Trust in Skye
Issue 71 August 2010
I am writing this from the Isle of Skye, one of the Scottish Hebridean islands. Its rugged, mountainous landscapes, deep mysterious lochs and heather topped hills make contemplation of the Creator easy. As you cast your eyes around there is little evidence of man’s work – no ugly high rise estates, no disused factories, no discarded waste. Indeed, for as far as the eyes can cast their sight, what you see is nature in all its glory, untouched except for a few white-washed cottages tucked into the hillside and the odd fishing boat sailing out on the sea. I sat on a mountain ledge and imagined the thoughts of the Prophet on Mount Noor – for surely, with only the desert sands before him, he would have come to feel that this vast expanse must have a Creator, and that the gods made by man could not elevate humanity from its lowly and oppressive condition.
Yet beyond the landscape there was something else compelling about Skye, and it can be summed up in one word: trust. On the corners where paths cross, you find ‘produce boxes’ where people leave their homemade jams and free-range eggs. Passers-by come, take what they need and leave their payment. Doors in homes are left unlocked. A local artist, affectionately known as Grumpy George, said to me, “You can leave you car here with the windows open, and the only thing that will enter is the rain.”
And it is this trust which affected me most. Trust is the bedrock of any relationship – be it in the family, the school, the workplace or in the public sphere of government. Once trust begins to break down, it will take an almighty effort to stop the erosion. But the nature of trust is such that it is ultimately an act of faith. You have to enter into it without guarantees or certainties. Sometimes your trust in someone turns out to be wrong. People will let you down. We will let others down. Trust is hard earned, but easily squandered; and when lost, doubly hard to regain. Trust does make you vulnerable, but without it you can never wholly love.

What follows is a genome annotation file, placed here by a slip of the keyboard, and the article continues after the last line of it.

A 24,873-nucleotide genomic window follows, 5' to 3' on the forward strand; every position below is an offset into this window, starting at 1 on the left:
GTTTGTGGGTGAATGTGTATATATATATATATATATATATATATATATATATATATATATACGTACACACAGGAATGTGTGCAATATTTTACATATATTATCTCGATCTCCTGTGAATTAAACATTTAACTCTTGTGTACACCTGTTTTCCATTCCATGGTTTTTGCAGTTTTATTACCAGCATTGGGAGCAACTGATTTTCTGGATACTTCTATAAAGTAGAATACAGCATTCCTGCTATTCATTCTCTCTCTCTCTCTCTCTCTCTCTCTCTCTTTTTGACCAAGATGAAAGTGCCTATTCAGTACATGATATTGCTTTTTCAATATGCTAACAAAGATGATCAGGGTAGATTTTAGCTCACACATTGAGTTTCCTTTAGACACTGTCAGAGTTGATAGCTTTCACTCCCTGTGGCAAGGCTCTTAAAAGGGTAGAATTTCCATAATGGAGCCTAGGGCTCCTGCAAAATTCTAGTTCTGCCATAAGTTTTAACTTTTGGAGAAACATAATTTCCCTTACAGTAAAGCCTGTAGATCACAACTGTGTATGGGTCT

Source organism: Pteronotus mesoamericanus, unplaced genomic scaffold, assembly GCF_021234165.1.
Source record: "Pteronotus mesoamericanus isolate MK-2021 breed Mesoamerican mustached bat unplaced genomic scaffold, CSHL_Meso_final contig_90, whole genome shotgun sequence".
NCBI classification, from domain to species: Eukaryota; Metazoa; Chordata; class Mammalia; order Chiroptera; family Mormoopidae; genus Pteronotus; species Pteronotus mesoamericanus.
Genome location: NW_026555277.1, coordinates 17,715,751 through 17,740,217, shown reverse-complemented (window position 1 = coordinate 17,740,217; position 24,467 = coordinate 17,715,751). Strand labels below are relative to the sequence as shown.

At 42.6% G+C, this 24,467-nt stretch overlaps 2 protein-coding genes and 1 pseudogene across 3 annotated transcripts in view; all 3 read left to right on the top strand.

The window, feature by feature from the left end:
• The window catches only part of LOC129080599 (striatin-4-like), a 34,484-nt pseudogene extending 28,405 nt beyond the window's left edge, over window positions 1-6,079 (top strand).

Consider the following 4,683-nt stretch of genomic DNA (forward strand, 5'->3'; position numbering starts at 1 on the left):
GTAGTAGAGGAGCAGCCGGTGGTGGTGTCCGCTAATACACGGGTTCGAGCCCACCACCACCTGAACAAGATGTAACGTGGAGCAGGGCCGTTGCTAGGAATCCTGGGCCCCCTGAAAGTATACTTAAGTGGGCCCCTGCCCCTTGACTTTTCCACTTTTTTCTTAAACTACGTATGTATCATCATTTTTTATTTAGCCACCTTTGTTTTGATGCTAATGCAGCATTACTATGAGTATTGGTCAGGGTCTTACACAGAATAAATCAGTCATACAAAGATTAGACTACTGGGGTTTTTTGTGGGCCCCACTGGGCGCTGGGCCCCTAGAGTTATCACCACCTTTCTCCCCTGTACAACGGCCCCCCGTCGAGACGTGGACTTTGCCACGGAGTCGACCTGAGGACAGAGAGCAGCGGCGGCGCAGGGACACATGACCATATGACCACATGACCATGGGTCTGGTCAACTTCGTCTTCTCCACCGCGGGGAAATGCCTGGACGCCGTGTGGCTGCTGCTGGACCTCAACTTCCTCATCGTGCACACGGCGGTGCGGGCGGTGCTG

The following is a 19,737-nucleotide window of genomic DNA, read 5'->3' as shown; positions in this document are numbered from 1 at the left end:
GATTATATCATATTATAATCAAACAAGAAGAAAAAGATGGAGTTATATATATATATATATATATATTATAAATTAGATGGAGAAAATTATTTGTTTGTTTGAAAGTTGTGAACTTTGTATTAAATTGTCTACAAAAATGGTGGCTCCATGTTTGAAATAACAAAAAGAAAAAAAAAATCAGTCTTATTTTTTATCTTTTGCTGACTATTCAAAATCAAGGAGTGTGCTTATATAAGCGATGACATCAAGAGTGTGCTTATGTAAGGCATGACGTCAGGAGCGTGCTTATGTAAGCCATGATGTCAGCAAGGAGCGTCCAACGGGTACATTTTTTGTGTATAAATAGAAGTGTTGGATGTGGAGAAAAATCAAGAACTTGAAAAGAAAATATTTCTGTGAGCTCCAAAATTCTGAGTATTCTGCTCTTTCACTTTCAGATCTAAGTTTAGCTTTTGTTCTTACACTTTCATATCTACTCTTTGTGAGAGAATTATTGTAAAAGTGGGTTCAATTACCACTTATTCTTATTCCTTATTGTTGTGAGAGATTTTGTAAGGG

The notion of trust in God is at the basis of faith and our relationship with the Divine. But if trust in God has the same vagaries as human trust – with the capacity for hurt and loss – then the Divine relationship is in trouble! How do we then describe the relationship of Divine trust? And what happens when tests come our way? Do we entrust our lives to God only to be rewarded with hardship? The Qur’an is emphatic about this, “Do men think that on their mere saying, ‘We have attained to faith’, they will be left to themselves, and will not be put to test?” (29:2) But if faith and trust in God leads to tests and hardship, what kind of relationship is that?
We have to think differently about our relationship with God. It is not some archetypal, romantic earthly relationship. It has deeper challenges and deeper rewards. The pressures and challenges of life force your faith into the open. Any attempt to prematurely escape from such challenges before they have had the chance to impact your character is like the butterfly that is hastily urged out of its cocoon – it will be unable to truly fly. Difficulties provided by God are not a breach of His trust; rather they are a fulfilment of His trust. Trusting in God with all our being means accepting His decisions, even though we may not understand every ramification at the time.
Back in Skye, there are the magnificent Cuillin Hills and not too far away are the spectacular mountains of Glen Coe. Gazing in wonderment at these huge firmaments, I thought of the Qur’anic verse “Verily, We did offer the trust to the heavens and the earth and the mountains; but they refused to bear it because they were afraid of it. Yet man took it up for, verily, he has always been prone to be most wicked, most foolish.” (33:72) With the beauty of Skye’s landscape in my mind’s eye and the trust of its people in my heart, I reflected on the wider world and how we so misuse the divine Trust that we took up; we cause so much harm and injury to each other and to the very earth we live on; recklessly marching on, blindly disregarding spiritual values and deeper truths. But every new day presents an opportunity to right ourselves, and on the arrival of Ramadan there will be a whole month to realign ourselves, to fully put our trust in God and allow Him to work on us and through us, so that we can establish something beautiful on Earth, for surely the Earth has been entrusted to us; and to God is our return and all the rewards.